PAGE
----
Saddle Road Renamed “Daniel K. Inouye Highway,” Realignment To Mamalahoa Highway Opens

On what would have been the late Sen. Daniel K. Inouye’s 89th birthday, a highway named in his honor has opened to bridge East and West Hawaii.

2013_09_07_Daniel_K_Inouye_Highway_02 Mrs. Irene Inouye, Governor Neil Abercrombie and Hawaii County Mayor Billy Kenoi dedicate the former Saddle Road as the Daniel K. Inouye Highway.

Mrs. Irene Inouye, Governor Neil Abercrombie and Hawaii County Mayor Billy Kenoi
dedicate the former Saddle Road as the Daniel K. Inouye Highway.

The Hawaii Department of Transportation (DOT) today opened the newest section of the former Hawaii Saddle Road, a nine-mile portion from Mile Post 42 to the Mamalahoa Highway (Route 190), which also marked the completion of 41 miles of highway built since the project started construction in 2004.

In honor of Sen. Inouye’s vision and dedication to the project, the 2013 Hawaii Legislature passed Senate Concurrent Resolution 43 to rename the 41-mile upgraded section of Hawaii Saddle Road to the Senator Daniel K. Inouye Highway. Gov. Neil Abercrombie joined members of the Inouye family, former colleagues, and other government officials at the opening and renaming ceremony.

“We have come this far due to the vision Senator Inouye shared with the project’s many partners, including the Saddle Road Task Force, Hawaii Department of Transportation, Federal Highway Administration, and Department of the Army,” Gov. Neil Abercrombie said. “Once one of the most precarious highways in the state, the Senator Daniel K. Inouye Highway is now a safer and more efficient travel route connecting East and West Hawaii communities.”

To date, $290 million dollars has been awarded for construction from federal, state, Department of the Army and other sources.

“During his lifetime, Senator Inouye made incredible contributions to this country and the state of Hawaii, we are honored and pleased that this vital connector for Hawaii Island will carry his name,” said DOT Director Glenn M. Okimoto.

Senator Daniel K. Inouye was an early advocate for rebuilding Saddle Road. He convened a diverse group of cross-island stakeholders as the Saddle Road Task Force.  The Saddle Road Task Force is made up of a dedicated and diverse group of community members who continue to work as liaisons as this project moves towards completion.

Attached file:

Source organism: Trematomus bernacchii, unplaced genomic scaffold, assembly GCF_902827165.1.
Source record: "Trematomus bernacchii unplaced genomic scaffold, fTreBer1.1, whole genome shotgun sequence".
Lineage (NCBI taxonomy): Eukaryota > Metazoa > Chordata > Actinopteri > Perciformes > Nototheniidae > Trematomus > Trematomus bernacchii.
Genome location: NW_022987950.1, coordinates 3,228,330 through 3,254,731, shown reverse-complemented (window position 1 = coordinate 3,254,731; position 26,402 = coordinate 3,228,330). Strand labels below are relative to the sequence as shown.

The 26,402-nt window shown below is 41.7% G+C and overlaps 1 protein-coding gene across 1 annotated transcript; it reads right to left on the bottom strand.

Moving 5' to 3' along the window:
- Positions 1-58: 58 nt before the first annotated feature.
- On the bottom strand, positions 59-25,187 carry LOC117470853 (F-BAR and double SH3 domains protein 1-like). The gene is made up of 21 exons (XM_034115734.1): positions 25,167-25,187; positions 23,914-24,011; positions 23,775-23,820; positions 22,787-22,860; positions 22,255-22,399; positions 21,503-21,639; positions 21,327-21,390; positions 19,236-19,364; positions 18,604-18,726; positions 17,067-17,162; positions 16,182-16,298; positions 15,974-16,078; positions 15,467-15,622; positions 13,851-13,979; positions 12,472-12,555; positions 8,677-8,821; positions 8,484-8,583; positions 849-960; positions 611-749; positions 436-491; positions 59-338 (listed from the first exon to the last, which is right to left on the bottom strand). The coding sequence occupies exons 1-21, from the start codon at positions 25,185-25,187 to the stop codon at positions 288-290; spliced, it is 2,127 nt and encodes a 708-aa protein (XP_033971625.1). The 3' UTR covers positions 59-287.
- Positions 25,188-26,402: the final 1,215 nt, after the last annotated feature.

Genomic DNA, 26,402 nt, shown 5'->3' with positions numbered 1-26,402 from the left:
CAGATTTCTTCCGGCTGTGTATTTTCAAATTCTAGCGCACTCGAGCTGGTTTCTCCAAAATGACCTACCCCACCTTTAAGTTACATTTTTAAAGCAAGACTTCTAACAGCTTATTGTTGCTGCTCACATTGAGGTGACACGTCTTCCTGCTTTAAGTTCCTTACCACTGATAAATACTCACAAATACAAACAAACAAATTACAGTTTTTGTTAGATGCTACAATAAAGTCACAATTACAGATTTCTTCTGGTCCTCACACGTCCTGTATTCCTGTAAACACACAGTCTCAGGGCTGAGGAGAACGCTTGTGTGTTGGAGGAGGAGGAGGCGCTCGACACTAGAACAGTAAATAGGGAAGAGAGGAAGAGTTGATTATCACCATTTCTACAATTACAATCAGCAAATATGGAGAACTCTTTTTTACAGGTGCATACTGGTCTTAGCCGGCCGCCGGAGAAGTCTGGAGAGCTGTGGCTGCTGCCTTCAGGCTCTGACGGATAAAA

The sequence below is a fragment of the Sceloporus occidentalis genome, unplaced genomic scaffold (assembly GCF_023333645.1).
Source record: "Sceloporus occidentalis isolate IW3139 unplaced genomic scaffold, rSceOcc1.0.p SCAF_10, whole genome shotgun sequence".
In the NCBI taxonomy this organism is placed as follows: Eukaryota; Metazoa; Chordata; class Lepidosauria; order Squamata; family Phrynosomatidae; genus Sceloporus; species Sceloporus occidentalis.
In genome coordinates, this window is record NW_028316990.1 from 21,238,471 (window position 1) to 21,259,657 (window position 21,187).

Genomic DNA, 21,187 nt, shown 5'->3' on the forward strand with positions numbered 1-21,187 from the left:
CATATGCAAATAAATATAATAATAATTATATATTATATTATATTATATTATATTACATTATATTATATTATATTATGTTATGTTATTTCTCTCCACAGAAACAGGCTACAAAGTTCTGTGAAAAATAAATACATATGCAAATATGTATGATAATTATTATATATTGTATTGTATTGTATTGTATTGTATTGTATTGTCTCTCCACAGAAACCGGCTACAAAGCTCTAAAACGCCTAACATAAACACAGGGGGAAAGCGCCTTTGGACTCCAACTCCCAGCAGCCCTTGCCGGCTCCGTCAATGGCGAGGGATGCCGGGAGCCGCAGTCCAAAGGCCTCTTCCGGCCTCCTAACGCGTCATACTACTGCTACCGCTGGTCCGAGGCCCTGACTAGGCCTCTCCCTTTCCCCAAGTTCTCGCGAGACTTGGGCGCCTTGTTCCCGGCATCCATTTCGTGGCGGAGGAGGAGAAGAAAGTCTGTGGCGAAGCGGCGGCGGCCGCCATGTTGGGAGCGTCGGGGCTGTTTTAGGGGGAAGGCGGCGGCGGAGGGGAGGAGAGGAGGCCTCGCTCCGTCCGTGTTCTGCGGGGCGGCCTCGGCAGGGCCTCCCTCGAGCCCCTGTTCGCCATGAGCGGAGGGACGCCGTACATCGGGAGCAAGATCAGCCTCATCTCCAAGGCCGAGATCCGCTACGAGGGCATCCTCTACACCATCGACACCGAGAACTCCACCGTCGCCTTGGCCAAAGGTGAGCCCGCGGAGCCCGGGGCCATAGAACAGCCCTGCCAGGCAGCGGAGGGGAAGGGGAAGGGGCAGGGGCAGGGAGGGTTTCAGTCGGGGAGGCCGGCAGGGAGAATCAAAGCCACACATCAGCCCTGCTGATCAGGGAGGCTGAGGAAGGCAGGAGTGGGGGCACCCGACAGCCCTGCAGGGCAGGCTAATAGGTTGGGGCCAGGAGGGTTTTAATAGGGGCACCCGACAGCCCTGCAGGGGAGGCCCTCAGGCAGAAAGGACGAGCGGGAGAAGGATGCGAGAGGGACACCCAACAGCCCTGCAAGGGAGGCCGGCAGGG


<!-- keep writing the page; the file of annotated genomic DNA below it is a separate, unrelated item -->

Governor Neil Abercrombie, Hawaii County Mayor Billy Kenoi, Mrs. Irene Inouye, and members of the Saddle Road Task Force assist in dedicating the new segment of the former Saddle Road, a nine-mile stretch linking Mile Post 42 to Mamalahoa Highway (Route 190).

Governor Neil Abercrombie, Hawaii County Mayor Billy Kenoi, Mrs. Irene Inouye, and members of the Saddle Road Task Force assist in dedicating the new segment of the former Saddle Road, a nine-mile stretch linking Mile Post 42 to Mamalahoa Highway (Route 190).

“Needless to say, the incredible improvements to Saddle Road are the result of the vision and steadfastness of Senator Inouye,” said Saddle Road Task Force Co-Chair Walter Kunitake. “His determination never wavered, and it is absolutely fitting that this new roadway be named the Daniel K. Inouye Highway.”

The new segment of the realigned highway was opened to the public at 3 p.m.

Saddle Road Background Information

The U.S. Department of the Army constructed the original one-lane Saddle Road in 1942 to provide access to its military training facilities located in the “saddle” between Mauna Loa and Mauna Kea. Over the intervening years, some widening and paving was done, but no significant improvements were made – leaving many of the existing roadway deficiencies uncorrected.

What began as a military access road has since become an important cross-island connection and also provides the only paved access to the Mauna Kea Science Reserve, Pohakuloa Training Area Base, and Mauna Kea State Park, as well as access to public lands and forest areas for hunting, gathering and ranching.